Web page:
“We have just gone through one of the most shameful episodes of the young Obama presidency,” wrote columnist E.J. Dionne. “Shameful because of the behavior of the right wing, shameful because the media played into an extremist agenda, shameful because we proved that our political system has become so dysfunctional that a president gets punished for doing the right thing.”
Critics of the address point to a different culprit: U.S. Department of Education lesson plans that came out well before the speech. Among many things, they suggested that students “write letters to themselves about what they can do to help the president,” and made clear that students would be inspired by the president, no matter what. They also indicated that the speech might delve into contentious social issues, pushing “students…to discuss main ideas from the speech, i.e. citizenship, personal responsibility, civic duty.” Only one of those things fit a simple, “work‐hard” message.
What created the igniting spark, though, isn’t nearly as important as knowing how we got to such flammable circumstances in the first place.
The answer is actually pretty simple: For decades more and more power has been concentrated in Washington, so reasonable people with legitimate disagreements have had to fight much more – and much harder – over what goes on in DC. The trend has only accelerated over the last couple of years, with bank bailouts, the stimulus, takeovers of Chrysler and GM, and potentially much greater federal involvement in health care.
Education has mirrored the trend. After more than a century‐and‐a‐half of Washington keeping out of classrooms because the Constitution gives it no authority to go in, over the last roughly sixty years federal intrusions have built slowly, peaking with the now school‐dominating No Child Left Behind Act. That means that until relatively recently no president would have even imagined giving a national, back‐to‐school address, and no one would have had to fight one.
But it’s not just centralization that makes federal politics an increasingly explosive tinderbox. After all, concentrating power in one place wouldn’t be a problem if all Americans had the exact same ideals, desires, and needs. Ours, however, is an extremely diverse nation, which has been a huge source of strength for centuries, but also dooms any centralization to conflict.
The president’s speech is case in point. Reasonable public‐school parents who did not want their children exposed to potentially controversial proclamations or campaigning – or taxpayers who didn’t want to fund it – had no choice but to take action. Meanwhile, reasonable parents who wanted their kids to hear a potentially uplifting address on hard work and perseverance had to fight to get their districts to show it. The political upheaval inevitable.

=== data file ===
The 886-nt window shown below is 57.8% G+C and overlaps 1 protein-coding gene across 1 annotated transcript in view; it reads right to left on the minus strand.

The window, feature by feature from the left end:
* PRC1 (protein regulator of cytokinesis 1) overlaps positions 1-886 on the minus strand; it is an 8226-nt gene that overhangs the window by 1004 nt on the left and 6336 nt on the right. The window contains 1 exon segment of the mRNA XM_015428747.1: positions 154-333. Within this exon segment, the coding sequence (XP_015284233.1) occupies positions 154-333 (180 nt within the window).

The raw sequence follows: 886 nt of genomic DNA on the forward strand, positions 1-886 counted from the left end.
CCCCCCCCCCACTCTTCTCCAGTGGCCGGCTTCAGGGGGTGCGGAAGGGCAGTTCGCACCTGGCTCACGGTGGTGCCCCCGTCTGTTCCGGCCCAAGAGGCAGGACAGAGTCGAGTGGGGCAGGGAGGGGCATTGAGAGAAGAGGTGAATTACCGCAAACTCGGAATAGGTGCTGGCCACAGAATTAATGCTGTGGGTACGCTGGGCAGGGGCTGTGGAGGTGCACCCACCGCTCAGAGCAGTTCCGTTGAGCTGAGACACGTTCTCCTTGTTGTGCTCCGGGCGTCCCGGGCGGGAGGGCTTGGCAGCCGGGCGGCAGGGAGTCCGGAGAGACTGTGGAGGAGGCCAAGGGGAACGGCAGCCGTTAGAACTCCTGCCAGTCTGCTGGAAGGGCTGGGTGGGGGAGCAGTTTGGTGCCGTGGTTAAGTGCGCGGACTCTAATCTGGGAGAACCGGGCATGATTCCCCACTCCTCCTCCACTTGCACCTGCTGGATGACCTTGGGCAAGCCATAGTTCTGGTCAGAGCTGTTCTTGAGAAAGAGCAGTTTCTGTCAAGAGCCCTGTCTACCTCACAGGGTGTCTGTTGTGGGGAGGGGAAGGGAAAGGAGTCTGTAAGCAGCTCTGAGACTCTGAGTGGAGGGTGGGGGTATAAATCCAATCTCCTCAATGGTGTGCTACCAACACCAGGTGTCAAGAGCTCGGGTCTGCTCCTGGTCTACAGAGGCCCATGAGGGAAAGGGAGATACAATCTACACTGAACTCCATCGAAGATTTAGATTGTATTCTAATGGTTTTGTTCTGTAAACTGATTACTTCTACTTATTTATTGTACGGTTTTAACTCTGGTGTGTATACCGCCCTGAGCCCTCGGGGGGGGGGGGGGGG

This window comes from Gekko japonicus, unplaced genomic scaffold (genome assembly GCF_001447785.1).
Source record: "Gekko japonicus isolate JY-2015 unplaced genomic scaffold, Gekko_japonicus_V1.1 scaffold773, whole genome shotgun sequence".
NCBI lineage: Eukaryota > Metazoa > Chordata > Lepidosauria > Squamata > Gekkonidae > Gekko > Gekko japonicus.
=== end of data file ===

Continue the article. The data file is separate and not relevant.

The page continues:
So how do we deal with this?
One of the things that has historically saved diverse Americans from crippling education conflict has been local control of schools. Communities of often like‐minded people ran their own schools and taught shared values, preventing lots of potentially disastrous confrontations.
But it was hardly perfect. Where there wasn’t homogeneity, conflict often ensued. Perhaps most striking were the 1844 “Philadelphia Bible Riots,” in which a heated dispute over whose version of the Bible, Protestant of Catholic, would be permitted in the public schools resulted in shocking deaths and destruction.
Today, as districts have become much bigger and power has moved up the governmental ladder, conflict is constant. Whether the flashpoint is Intelligent Design, multiculturalism, sex education, or just what day the school year will begin, perfectly decent people are regularly forced to fight.
To solve the problem, we obviously don’t need more centralization, though for several mistaken reasons some liberals and conservatives are demanding just that. No, what we need is the very opposite: school choice. Let parents choose schools that best meet their kids’ needs and desires and that share their values. Rather than forcing diverse people to battle over government schools, let them educate their children with the freedom that is supposed to define American life.
If we do that – if we cease forcing people to fight – we can put this ugly speech brawl behind us, and ensure that nothing like it happens again.